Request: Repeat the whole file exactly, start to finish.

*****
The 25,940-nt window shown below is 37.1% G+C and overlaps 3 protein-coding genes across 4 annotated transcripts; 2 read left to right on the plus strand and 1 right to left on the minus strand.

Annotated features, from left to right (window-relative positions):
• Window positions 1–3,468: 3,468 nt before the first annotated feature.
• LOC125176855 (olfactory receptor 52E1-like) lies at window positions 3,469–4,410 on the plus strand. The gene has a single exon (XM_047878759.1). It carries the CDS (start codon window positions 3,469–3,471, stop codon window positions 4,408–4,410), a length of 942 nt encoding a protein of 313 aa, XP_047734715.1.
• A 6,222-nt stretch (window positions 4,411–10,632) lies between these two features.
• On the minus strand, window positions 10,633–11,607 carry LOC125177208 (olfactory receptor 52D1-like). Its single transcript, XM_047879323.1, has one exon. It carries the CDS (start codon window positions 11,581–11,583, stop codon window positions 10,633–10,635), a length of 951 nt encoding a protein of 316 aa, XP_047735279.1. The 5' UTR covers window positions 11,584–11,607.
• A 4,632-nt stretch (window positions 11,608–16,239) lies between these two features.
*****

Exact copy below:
The 25,940-nt window shown below is 37.1% G+C and overlaps 3 protein-coding genes across 4 annotated transcripts; 2 read left to right on the plus strand and 1 right to left on the minus strand.

Annotated features, from left to right (window-relative positions):
• Window positions 1–3,468: 3,468 nt before the first annotated feature.
• LOC125176855 (olfactory receptor 52E1-like) lies at window positions 3,469–4,410 on the plus strand. The gene has a single exon (XM_047878759.1). It carries the CDS (start codon window positions 3,469–3,471, stop codon window positions 4,408–4,410), a length of 942 nt encoding a protein of 313 aa, XP_047734715.1.
• A 6,222-nt stretch (window positions 4,411–10,632) lies between these two features.
• On the minus strand, window positions 10,633–11,607 carry LOC125177208 (olfactory receptor 52D1-like). Its single transcript, XM_047879323.1, has one exon. It carries the CDS (start codon window positions 11,581–11,583, stop codon window positions 10,633–10,635), a length of 951 nt encoding a protein of 316 aa, XP_047735279.1. The 5' UTR covers window positions 11,584–11,607.
• A 4,632-nt stretch (window positions 11,608–16,239) lies between these two features.